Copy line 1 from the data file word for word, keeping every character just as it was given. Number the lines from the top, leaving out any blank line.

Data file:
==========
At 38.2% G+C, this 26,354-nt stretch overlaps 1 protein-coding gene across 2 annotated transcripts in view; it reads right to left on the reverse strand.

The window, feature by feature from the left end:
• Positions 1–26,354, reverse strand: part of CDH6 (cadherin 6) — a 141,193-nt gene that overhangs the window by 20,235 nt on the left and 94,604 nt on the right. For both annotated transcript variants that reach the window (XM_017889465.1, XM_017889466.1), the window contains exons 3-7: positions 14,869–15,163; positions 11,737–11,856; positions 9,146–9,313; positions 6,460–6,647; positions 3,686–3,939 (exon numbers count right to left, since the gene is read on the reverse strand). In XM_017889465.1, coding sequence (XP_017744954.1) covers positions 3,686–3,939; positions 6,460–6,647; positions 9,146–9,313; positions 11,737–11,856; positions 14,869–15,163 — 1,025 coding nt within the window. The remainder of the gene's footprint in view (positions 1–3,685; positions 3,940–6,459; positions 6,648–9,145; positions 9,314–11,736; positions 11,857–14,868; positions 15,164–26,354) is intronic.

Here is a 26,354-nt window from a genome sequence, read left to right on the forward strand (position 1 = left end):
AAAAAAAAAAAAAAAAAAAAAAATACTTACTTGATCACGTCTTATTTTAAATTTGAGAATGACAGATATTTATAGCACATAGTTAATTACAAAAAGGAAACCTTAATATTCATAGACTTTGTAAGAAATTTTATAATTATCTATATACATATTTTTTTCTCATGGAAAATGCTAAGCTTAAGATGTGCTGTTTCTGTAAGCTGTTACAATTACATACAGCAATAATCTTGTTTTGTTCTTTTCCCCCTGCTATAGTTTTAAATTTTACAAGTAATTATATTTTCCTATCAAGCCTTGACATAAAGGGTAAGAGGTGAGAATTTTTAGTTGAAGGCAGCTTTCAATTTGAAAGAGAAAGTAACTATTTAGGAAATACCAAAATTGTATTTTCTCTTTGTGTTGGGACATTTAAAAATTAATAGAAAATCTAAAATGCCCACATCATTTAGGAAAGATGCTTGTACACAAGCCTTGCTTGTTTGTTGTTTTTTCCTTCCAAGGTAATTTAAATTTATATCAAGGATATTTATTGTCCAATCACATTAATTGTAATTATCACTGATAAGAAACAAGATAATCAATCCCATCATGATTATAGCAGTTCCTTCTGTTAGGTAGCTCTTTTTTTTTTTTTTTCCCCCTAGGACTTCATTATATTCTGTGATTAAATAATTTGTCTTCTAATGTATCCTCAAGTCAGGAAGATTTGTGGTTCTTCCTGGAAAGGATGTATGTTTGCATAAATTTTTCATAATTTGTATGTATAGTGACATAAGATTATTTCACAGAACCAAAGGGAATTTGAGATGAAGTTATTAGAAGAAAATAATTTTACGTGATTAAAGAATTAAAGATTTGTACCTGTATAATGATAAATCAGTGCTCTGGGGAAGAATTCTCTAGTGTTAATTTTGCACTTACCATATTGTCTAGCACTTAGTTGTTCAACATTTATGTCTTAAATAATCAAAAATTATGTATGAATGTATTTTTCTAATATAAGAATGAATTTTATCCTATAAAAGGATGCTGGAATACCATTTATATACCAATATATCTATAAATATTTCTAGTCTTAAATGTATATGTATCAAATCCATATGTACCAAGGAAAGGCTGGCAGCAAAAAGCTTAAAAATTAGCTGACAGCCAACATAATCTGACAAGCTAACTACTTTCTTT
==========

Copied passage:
At 38.2% G+C, this 26,354-nt stretch overlaps 1 protein-coding gene across 2 annotated transcripts in view; it reads right to left on the reverse strand.